Thursday, July 28, 2011

Taking a Leap Into Class II and III Rapids in the Name of Safety

Last month, biologists and technicians from our office joined employees from the National Park Service (NPS), U.S. Forest Service, and other organizations in a 3-day Swift Water Safety and Rescue training course. We take the course each year to prepare for our summer fish and habitat surveys in the fast-moving rivers of western Washington. For newer staff, this was a first-time training experience not soon forgotten. The training began with a half-day lecture at the NPS headquarters in Port Angeles, WA, followed by 2½ days of in-water exercises on the Elwha, Sol Duc, and Skokomish Rivers on the Olympic Peninsula.

Students learned skills necessary to identify risks and safely negotiate swift water hazards using proper wading and swimming techniques, as well as the use of zip lines. We also developed rescue skills including effective throw bag use; avoiding, negotiating and rescuing from foot entrapments and strainers; "live bait” rescues (where a rescuer, tethered to a team member anchored ashore, swims to the aid of the victim); vessel capsize, recovery and reentry; and basic gear that field personnel should have on hand.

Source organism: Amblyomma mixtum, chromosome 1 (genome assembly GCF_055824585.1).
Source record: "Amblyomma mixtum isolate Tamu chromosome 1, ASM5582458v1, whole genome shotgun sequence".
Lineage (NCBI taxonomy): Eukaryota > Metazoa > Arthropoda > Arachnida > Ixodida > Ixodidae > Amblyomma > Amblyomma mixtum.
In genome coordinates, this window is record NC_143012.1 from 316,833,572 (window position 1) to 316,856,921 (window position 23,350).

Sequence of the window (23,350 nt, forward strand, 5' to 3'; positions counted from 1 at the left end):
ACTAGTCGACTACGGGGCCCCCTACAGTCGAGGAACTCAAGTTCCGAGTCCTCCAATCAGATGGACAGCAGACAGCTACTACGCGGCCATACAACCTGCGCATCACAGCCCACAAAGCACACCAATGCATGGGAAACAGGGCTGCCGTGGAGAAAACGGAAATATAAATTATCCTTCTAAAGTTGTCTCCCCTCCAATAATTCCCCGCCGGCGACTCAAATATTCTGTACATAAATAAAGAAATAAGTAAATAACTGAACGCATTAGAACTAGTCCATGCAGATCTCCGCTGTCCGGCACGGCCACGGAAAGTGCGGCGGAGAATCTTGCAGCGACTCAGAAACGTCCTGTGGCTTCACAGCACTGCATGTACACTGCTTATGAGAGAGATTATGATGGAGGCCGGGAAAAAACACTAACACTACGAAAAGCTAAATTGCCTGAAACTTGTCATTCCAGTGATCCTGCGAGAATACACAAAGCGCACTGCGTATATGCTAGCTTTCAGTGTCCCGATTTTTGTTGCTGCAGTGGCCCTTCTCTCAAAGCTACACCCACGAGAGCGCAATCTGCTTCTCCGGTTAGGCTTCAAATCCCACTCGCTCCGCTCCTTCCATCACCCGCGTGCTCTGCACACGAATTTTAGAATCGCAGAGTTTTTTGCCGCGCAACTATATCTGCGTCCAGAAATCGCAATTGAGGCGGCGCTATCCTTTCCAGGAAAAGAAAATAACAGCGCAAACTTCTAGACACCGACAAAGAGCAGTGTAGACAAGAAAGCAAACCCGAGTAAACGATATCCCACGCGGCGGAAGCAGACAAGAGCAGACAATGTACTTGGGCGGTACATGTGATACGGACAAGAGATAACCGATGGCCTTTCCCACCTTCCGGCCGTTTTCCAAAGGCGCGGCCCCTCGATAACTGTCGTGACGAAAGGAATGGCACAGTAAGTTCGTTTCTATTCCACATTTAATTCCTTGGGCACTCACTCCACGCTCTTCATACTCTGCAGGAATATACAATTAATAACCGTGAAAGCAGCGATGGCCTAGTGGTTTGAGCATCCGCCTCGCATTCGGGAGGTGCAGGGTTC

Every year, field workers and recreationalists fall victim to a lack of experience, familiarity with, and training in the dangers of swift water environments. This course was an intensive confidence-building and teambuilding experience for our Fisheries Division staff. Each member left the course with a new respect for the hazards of swift water, a greater appreciation for their equipment, a heightened awareness of the physical demands required to work in and around moving water, and the knowledge to work safely in these environments.


Friday, July 22, 2011

My Life Aquatic 2011 - Introducing Tree

Hello! My name is Tree Steele and I am a Student Temporary Employee Program (STEP) fisheries technician with the U.S. Fish & Wildlife Service (FWS) and a senior at the The Evergreen State College focusing on organic chemistry and ecology.

My education at Evergreen has included several intensive courses which have developed and amplified my passion for and knowledge of wildlife and education. I was in a year-long program called Sustainable Aquatic Ecosystems my first year there. This class integrated aquatic biology, ecology, field methods, and data analysis with human interactions with water, and social issues involving human usage of freshwater. The following summer I interned with the FWS analyzing acoustic tracking data, electrofishing, and cataloging stomach samples from fish caught in Lake Washington. During this time, I discovered I loved field work and I wanted to get out as much as possible. At the end of the summer, I continued my internship but switched from fisheries to education/outreach. During this time, I created a book of nature-based activities for the FWS staff to use when working with children.